A majority of families agree with a set of Standards, launched in September, designed to promote responsible wealth management and protect private wealth holders. To date 62% of people surveyed said they agree with the proposed Standards as they are, 30% said they agree with them but would like to refine them, while 8% said they did not agree at all.
The Standards, launched by the Institute of Wealth Management Standards (IWMS) in the wake of the Madoff fraud, are currently under consultation until mid-December as the founders gauge the opinions of the ultra high net worth community.
Charles Lowenhaupt, co-architect of the Standards, said: "Worldwide people are seeing the need for principles-based standards. There is growing recognition that the problem is trust and the solution is process."
And it was the loss of trust that occurred throughout 2008 and early 2009 that prompted Lowenhaupt, along with fellow Standards creator Don Trone, to begin developing the principles on which the Standards are based.
"Part of what I saw happening in 2008 was a complete loss of trust in financial service providers," Lowenhaupt explained. "And if you don't trust financial service providers you have to micromanage them."
The Standards are based on principles that Lowenhaupt believes are essential for proper wealth management. "There are certain fundamental principles that every wealth holder should be observing. They are not aspirational, they are fundamental, such as the separation of custody and management, the diversification of managers, the need for independent accounting and a basic understanding of how compensation is designed," he explained.
From identifying the principles, Trone created a set of Standards that are intended to provide a framework for wealth holders in four key areas: governance, risk management, investment and oversight and monitoring.
The Institute for Wealth Management Standards was launched in September as an independent, non-profit organisation aimed at developing and promoting the Standards.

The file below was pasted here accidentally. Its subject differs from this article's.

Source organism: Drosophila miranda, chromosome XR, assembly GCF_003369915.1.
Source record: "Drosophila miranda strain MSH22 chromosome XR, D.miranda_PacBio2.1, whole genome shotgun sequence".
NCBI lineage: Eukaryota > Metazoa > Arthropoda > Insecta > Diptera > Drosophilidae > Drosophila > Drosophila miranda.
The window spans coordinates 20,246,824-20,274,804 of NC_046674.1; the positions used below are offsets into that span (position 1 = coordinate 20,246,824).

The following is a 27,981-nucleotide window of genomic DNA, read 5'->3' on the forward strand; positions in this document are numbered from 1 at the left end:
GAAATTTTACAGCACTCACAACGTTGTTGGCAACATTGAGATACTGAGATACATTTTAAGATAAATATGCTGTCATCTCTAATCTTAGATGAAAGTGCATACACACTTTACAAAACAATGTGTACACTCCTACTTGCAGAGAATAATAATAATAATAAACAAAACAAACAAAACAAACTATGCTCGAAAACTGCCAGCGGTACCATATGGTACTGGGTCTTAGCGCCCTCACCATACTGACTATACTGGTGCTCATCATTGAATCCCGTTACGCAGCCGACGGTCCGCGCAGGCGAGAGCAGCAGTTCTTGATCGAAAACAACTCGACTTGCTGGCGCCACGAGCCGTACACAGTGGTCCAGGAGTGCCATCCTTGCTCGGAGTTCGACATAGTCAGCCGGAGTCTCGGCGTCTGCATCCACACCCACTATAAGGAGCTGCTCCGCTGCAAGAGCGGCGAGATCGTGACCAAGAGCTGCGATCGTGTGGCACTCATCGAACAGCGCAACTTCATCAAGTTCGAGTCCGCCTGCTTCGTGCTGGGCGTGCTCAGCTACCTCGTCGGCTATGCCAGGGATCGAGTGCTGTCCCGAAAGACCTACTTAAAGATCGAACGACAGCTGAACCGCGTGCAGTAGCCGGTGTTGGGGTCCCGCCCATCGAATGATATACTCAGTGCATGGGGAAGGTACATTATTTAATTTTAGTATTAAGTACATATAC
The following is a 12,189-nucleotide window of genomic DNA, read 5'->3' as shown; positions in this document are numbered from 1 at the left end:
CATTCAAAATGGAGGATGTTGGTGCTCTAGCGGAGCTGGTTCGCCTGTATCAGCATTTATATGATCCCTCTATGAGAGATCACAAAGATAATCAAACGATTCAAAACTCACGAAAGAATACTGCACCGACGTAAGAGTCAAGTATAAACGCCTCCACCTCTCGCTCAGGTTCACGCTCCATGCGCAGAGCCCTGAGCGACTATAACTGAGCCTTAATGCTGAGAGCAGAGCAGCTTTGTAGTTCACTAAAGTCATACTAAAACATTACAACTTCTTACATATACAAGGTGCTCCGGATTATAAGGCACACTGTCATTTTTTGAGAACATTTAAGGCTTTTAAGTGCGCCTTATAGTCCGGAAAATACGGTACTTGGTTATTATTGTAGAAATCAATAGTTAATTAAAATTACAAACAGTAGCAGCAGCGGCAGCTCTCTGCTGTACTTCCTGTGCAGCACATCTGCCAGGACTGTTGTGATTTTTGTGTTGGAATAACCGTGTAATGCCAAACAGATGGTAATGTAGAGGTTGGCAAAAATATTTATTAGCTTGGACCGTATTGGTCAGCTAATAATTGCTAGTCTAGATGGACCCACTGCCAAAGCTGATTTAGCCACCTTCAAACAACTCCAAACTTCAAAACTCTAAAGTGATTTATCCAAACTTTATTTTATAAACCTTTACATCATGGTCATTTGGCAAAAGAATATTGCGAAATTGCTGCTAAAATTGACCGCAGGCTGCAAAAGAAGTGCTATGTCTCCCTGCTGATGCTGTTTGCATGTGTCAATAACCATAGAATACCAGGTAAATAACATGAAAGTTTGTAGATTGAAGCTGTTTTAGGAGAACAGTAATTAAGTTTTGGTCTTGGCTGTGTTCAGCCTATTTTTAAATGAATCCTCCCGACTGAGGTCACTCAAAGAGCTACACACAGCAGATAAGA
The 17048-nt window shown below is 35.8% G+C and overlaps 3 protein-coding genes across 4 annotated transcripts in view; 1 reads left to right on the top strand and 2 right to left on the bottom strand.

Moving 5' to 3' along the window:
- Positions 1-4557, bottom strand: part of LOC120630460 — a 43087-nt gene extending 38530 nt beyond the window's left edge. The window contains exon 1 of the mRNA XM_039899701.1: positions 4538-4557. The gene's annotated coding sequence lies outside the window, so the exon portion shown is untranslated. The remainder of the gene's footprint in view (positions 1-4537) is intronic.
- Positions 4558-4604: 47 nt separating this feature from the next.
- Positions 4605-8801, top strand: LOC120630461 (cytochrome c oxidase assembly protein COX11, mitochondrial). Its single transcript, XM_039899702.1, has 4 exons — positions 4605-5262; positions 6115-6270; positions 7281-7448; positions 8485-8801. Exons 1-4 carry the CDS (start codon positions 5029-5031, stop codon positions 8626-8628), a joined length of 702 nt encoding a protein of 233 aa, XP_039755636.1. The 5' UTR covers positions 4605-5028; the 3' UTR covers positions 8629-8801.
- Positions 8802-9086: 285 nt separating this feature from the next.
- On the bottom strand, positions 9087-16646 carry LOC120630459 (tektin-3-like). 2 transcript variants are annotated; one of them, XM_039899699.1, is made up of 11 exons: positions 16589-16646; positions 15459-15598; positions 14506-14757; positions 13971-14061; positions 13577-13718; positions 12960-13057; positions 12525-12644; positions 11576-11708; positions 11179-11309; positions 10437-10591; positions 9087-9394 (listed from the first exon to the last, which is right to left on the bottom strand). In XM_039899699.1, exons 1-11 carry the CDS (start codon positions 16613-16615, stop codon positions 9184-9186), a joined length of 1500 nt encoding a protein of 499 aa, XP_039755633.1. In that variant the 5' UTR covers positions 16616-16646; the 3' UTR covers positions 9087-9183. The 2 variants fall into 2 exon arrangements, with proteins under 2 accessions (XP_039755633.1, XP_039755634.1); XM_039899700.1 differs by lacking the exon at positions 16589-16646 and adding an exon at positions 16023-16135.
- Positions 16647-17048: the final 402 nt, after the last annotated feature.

The first step in this process is the consultation period, in which Lowenhaupt and Trone hope family offices, trusted advisors and wealth holders will comment on the Standards.
"Once we get through the comment period the next steps will be to incorporate the comments and then immediately begin to develop the revised Standards into training and certification programmes," explained Trone.
By providing a structure by which wealth holders can more efficiently monitor their wealth and investments, Lowenhaupt and Trone hope the Standards will encourage wealth holders to keep a closer eye on their investments.
But the Standards are not all about monitoring investment strategy and introducing process, for Lowenhaupt they are also about freedom from wealth. "It's ultimately about letting the wealth holder lead their life. It's about the capacity to delegate with ascertainable measures, standards and rules," said Lowenhaupt.
The Standards have sparked much comment and debate during the consultation period so far, but overall seem to have been well received. When asked why he thought this was, Lowenhaupt said: "The Standards are a tangible, easily understandable, and user-friendly tool for process. That so many are engaged and want to play a role in building and commenting on the Standards reflects what I am seeing and hearing."
Visit www.wealthstandards.org to read, review and comment on the Standards.